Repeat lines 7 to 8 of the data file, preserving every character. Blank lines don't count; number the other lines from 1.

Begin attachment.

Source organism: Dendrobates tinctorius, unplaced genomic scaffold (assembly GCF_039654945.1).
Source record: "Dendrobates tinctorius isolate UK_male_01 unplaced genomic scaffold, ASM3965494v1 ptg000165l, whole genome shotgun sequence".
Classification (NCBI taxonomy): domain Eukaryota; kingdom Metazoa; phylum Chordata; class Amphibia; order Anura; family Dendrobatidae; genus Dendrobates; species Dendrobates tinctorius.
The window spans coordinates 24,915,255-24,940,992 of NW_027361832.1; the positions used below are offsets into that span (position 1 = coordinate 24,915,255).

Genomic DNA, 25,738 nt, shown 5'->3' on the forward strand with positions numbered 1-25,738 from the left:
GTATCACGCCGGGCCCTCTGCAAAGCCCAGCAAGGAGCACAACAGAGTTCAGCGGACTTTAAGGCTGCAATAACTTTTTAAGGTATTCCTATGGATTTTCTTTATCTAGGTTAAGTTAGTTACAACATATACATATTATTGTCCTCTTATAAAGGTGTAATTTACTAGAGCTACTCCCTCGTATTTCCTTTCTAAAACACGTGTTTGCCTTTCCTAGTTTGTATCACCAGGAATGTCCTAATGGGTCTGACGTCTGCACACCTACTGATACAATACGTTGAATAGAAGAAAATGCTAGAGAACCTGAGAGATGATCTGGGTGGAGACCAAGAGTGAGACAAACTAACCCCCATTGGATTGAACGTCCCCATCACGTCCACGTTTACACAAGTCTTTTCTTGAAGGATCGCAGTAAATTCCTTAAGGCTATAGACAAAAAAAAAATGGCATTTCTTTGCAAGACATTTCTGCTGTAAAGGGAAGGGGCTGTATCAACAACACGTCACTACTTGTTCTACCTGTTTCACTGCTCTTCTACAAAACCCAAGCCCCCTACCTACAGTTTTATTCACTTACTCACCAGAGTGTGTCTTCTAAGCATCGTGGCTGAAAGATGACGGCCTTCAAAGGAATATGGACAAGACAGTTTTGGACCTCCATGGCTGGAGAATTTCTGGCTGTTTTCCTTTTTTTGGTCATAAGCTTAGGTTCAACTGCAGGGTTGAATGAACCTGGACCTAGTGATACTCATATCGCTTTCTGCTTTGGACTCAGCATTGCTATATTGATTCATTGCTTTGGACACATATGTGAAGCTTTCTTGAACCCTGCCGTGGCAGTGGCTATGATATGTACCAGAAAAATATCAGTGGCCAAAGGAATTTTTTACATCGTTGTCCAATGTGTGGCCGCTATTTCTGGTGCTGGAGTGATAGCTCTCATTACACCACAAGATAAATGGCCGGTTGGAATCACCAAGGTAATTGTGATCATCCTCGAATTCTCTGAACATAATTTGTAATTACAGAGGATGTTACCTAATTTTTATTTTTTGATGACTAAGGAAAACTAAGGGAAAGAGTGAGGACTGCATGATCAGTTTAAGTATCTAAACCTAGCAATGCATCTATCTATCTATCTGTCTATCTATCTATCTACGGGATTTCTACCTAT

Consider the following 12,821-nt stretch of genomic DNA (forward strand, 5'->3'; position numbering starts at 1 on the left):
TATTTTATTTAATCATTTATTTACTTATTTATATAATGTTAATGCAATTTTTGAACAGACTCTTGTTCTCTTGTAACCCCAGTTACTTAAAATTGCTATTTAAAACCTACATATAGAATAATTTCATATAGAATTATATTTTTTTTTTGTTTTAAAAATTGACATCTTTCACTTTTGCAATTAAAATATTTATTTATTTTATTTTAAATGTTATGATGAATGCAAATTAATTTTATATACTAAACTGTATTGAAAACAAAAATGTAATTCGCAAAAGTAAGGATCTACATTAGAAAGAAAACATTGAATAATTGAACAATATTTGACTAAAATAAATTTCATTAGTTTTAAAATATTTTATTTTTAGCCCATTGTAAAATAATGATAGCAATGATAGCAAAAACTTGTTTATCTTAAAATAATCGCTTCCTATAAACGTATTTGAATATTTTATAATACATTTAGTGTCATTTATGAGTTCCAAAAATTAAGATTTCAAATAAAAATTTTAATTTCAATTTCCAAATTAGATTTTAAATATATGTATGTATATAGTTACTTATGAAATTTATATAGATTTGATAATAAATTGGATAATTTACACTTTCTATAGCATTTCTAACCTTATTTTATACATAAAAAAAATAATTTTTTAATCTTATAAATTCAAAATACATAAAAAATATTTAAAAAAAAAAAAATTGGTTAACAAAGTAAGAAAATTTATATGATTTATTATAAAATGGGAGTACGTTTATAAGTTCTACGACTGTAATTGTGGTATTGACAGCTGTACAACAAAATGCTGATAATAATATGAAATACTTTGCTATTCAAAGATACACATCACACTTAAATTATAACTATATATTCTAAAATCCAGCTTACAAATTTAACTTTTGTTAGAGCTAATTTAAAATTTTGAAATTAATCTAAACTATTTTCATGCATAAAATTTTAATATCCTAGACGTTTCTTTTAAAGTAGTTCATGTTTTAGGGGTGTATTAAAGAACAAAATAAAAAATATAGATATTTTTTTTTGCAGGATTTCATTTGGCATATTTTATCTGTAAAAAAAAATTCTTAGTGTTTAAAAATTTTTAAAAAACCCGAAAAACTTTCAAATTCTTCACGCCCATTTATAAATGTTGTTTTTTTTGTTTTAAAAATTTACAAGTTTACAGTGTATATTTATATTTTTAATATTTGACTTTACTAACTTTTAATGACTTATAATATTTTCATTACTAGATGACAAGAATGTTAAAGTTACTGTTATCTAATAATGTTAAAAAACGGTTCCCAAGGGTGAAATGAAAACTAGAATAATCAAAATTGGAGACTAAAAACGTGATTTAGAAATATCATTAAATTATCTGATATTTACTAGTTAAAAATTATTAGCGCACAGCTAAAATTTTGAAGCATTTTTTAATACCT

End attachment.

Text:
Consider the following 12,821-nt stretch of genomic DNA (forward strand, 5'->3'; position numbering starts at 1 on the left):
TATTTTATTTAATCATTTATTTACTTATTTATATAATGTTAATGCAATTTTTGAACAGACTCTTGTTCTCTTGTAACCCCAGTTACTTAAAATTGCTATTTAAAACCTACATATAGAATAATTTCATATAGAATTATATTTTTTTTTTGTTTTAAAAATTGACATCTTTCACTTTTGCAATTAAAATATTTATTTATTTTATTTTAAATGTTATGATGAATGCAAATTAATTTTATATACTAAACTGTATTGAAAACAAAAATGTAATTCGCAAAAGTAAGGATCTACATTAGAAAGAAAACATTGAATAATTGAACAATATTTGACTAAAATAAATTTCATTAGTTTTAAAATATTTTATTTTTAGCCCATTGTAAAATAATGATAGCAATGATAGCAAAAACTTGTTTATCTTAAAATAATCGCTTCCTATAAACGTATTTGAATATTTTATAATACATTTAGTGTCATTTATGAGTTCCAAAAATTAAGATTTCAAATAAAAATTTTAATTTCAATTTCCAAATTAGATTTTAAATATATGTATGTATATAGTTACTTATGAAATTTATATAGATTTGATAATAAATTGGATAATTTACACTTTCTATAGCATTTCTAACCTTATTTTATACATAAAAAAAATAATTTTTTAATCTTATAAATTCAAAATACATAAAAAATATTTAAAAAAAAAAAAATTGGTTAACAAAGTAAGAAAATTTATATGATTTATTATAAAATGGGAGTACGTTTATAAGTTCTACGACTGTAATTGTGGTATTGACAGCTGTACAACAAAATGCTGATAATAATATGAAATACTTTGCTATTCAAAGATACACATCACACTTAAATTATAACTATATATTCTAAAATCCAGCTTACAAATTTAACTTTTGTTAGAGCTAATTTAAAATTTTGAAATTAATCTAAACTATTTTCATGCATAAAATTTTAATATCCTAGACGTTTCTTTTAAAGTAGTTCATGTTTTAGGGGTGTATTAAAGAACAAAATAAAAAATATAGATATTTTTTTTTGCAGGATTTCATTTGGCATATTTTATCTGTAAAAAAAAATTCTTAGTGTTTAAAAATTTTTAAAAAACCCGAAAAACTTTCAAATTCTTCACGCCCATTTATAAATGTTGTTTTTTTTGTTTTAAAAATTTACAAGTTTACAGTGTATATTTATATTTTTAATATTTGACTTTACTAACTTTTAATGACTTATAATATTTTCATTACTAGATGACAAGAATGTTAAAGTTACTGTTATCTAATAATGTTAAAAAACGGTTCCCAAGGGTGAAATGAAAACTAGAATAATCAAAATTGGAGACTAAAAACGTGATTTAGAAATATCATTAAATTATCTGATATTTACTAGTTAAAAATTATTAGCGCACAGCTAAAATTTTGAAGCATTTTTTAATACCT